Nitrogen cycle stuck? - The Planted Tank Forum
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post #1 of 9 (permalink) Old 07-27-2018, 07:33 PM Thread Starter
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Nitrogen cycle stuck?

I don't think my cycle is done but I'm not seeing any real changes for some time. It's like its stuck!

Almost a month ago I set up my tank, planted it and started adding the ammonia to 2ppm. I've used a few different "kick start" products during this time (tetra safe start, a full bottle right away and an API product that uses beneficial bacteria to "destroy sludge" and is supposed to help cycle that I've used occasionally for weeks).

So, here's what's going on:

My ammonia will half in about 24 hours and has been for weeks. I've had zero nitrites the whole time and my nitrates are slowly climbing. I think they are between 10 and 20... its really hard to tell. Thing is, I just don't know why it seems like there is no change for weeks other than the nitrates going up from 5 ppm, which happened almost immediately.

I'm pretty sure I should be seeing the ammonia being processed in 24 hours and the nitrates around 40 ppm? Then I do a large water change to bring the nitrates down and add fish.

It just seems like I'm doing something wrong! I have dosed fertilizer for my plants a few times but it seems like it turns my Christmas moss brown so I haven't done that in awhile.

Side note: I have one pest snail in my tank. I have no idea what kind it is but I feel bad for him. How on earth is he living in all that ammonia!?!

If this is totally normal can anyone give me an estimate of how much longer? I've read bacteria can double in 15 hours with "ideal conditions" (whatever that is supposed to mean). My bacteria seems to be doubling about one a week, maybe.

Thanks for your time!
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post #2 of 9 (permalink) Old 07-28-2018, 06:46 PM
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What is your pH and water temperature?
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post #3 of 9 (permalink) Old 07-29-2018, 08:28 AM
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Sounds like your tank is cycled and your tests are expired or not shaken up enough. Check the dates and if they are good start knocking them on a table or something to break up clumps in the bottom of the bottle
If you're getting nitrates you're good to go to add fish.
I'd dose ammonia until you buy your fish, then do a couple heavy water changes to get the ammonia out and put fish in. I'd do it that way in case you decide you don't want the fish available then. If you know for sure you want the available fish you can just stop dosing ammonia 2 days prior to buying and do a quick water change to balance everything out.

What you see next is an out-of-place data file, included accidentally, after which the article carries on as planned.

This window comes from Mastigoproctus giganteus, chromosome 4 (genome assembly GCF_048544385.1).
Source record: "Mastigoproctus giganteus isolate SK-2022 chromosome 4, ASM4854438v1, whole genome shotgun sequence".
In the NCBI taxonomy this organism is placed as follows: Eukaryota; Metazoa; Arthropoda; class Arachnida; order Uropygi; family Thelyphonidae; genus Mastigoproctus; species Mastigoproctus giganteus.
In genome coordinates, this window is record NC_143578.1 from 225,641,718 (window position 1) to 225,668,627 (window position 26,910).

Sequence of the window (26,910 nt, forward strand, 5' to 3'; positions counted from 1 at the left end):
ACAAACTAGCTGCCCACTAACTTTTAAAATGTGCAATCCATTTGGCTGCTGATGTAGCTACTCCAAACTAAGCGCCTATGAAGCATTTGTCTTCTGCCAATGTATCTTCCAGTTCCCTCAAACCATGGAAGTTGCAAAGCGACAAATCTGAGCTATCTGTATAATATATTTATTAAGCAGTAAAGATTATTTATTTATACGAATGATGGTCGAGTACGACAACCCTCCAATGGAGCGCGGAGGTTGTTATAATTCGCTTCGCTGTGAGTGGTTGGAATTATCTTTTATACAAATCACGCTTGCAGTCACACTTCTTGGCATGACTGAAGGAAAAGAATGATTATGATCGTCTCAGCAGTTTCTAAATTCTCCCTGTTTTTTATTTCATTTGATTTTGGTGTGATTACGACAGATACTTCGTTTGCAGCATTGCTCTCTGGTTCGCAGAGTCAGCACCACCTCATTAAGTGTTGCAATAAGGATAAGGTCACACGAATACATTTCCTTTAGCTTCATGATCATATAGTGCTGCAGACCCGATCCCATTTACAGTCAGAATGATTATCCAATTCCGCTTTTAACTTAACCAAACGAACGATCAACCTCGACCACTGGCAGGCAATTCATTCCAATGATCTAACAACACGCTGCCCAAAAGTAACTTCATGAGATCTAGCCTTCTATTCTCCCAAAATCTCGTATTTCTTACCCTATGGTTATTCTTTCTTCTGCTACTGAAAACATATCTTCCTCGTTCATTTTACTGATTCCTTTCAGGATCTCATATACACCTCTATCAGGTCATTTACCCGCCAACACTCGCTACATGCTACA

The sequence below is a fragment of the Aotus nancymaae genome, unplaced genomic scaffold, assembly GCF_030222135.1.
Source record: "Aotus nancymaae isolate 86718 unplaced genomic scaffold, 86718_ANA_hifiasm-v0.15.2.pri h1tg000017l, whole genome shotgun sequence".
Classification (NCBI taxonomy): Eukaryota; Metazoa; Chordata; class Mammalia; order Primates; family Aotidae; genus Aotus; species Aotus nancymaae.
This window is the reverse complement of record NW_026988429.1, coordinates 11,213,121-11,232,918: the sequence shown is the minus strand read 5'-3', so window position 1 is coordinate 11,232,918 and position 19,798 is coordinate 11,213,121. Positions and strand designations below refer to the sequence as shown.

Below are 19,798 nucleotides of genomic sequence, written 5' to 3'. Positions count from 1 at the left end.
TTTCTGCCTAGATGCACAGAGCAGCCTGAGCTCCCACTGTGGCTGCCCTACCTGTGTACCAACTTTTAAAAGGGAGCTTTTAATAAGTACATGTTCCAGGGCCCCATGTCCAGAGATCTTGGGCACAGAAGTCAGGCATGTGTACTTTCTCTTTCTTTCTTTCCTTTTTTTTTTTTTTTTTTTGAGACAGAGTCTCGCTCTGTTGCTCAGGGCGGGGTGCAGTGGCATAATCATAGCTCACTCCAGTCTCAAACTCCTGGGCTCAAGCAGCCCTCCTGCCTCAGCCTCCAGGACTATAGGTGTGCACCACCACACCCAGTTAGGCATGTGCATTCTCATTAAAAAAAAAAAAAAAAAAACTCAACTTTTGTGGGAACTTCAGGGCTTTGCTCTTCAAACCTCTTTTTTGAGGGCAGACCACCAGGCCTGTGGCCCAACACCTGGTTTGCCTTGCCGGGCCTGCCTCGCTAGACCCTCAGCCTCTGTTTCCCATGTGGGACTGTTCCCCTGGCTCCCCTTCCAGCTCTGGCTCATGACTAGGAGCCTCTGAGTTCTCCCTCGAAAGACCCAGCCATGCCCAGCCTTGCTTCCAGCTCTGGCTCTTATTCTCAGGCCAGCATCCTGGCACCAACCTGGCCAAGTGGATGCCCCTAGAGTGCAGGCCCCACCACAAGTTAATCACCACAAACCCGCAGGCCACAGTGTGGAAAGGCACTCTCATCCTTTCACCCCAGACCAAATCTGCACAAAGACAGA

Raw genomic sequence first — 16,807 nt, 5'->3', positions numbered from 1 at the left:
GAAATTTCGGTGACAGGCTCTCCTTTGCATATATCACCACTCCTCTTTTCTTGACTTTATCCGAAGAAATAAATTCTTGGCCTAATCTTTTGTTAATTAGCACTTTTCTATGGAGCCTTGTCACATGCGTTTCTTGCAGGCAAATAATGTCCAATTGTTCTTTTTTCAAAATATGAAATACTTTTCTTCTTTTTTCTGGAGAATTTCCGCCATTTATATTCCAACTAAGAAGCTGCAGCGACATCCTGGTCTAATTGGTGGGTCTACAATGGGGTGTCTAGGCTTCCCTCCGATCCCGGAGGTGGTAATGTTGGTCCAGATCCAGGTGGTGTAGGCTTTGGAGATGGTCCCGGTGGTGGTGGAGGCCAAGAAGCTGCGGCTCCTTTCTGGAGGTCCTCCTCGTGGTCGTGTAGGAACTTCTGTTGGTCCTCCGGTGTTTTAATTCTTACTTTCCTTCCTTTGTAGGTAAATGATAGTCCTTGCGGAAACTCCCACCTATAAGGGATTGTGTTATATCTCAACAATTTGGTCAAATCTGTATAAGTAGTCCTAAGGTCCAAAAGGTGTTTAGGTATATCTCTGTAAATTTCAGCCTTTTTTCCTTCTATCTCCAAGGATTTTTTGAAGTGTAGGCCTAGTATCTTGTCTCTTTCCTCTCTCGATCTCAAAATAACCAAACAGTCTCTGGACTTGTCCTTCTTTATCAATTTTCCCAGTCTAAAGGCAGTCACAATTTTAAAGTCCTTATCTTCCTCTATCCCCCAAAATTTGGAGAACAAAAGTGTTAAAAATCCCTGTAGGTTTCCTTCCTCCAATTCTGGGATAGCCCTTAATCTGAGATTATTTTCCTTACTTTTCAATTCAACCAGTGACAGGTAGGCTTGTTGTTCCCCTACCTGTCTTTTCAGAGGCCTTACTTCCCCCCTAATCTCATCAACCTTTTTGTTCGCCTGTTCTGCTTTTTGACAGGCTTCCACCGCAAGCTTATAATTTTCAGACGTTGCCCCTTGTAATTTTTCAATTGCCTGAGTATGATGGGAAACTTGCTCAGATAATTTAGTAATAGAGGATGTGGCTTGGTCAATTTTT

Getting nitrates is fully cycled.
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post #4 of 9 (permalink) Old 07-29-2018, 09:55 AM
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So, your ammonia is not getting processed as fast as you expect? But it is getting processed, and all the way down to nitrates. So, you may start slowly stocking up with fish. Slowly. And in the meantime, as already pointed out, check your PH. If your water is too soft it may be slowing and can eventually stall nitrogen cycle.
Your pest snail is likely to be physa. If I was in your shoes, I would throw it out immediately in hope to prevent infestation. They are not useful, add to tank's bioload and procreate without limit. Unless you are going to keep fish that eat snails or like the look of the tank with thousands of snails crawling everywhere.
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post #5 of 9 (permalink) Old 07-29-2018, 11:18 AM
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The nitrite part of the cycle always takes the longest.

As for cycling products, there are all kinds of threads about those around here. I've tried Safe Start which is claimed to be a great product, however, it has never worked for me. Another one that is often mentioned is Dr.Tims, but honestly, I've found the best way to cycle a tank is doing so fishless with a bottle of pure ammonia and patience if I don't have bio-media to borrow from another tank.

If your pH is low, this won't stall the cycling process, but it will slow it down. Water temp is another factor that can slow the process down. Ideally, your pH should be anywhere from 6.8-7.6 and the water temp should be around 80 degrees.

Another thing to consider is water movement. When cycling a tank, I always add a air stone. Once cycled, I take the air stone out.

Then there is the test kits you are using. API is known for giving wonky results with their nitrate kits. Bang the bottles together ( cap to cap) with the caps on tight for a minute or so, then test. Simpy shaking the bottles as suggested in the instructions isn't enough.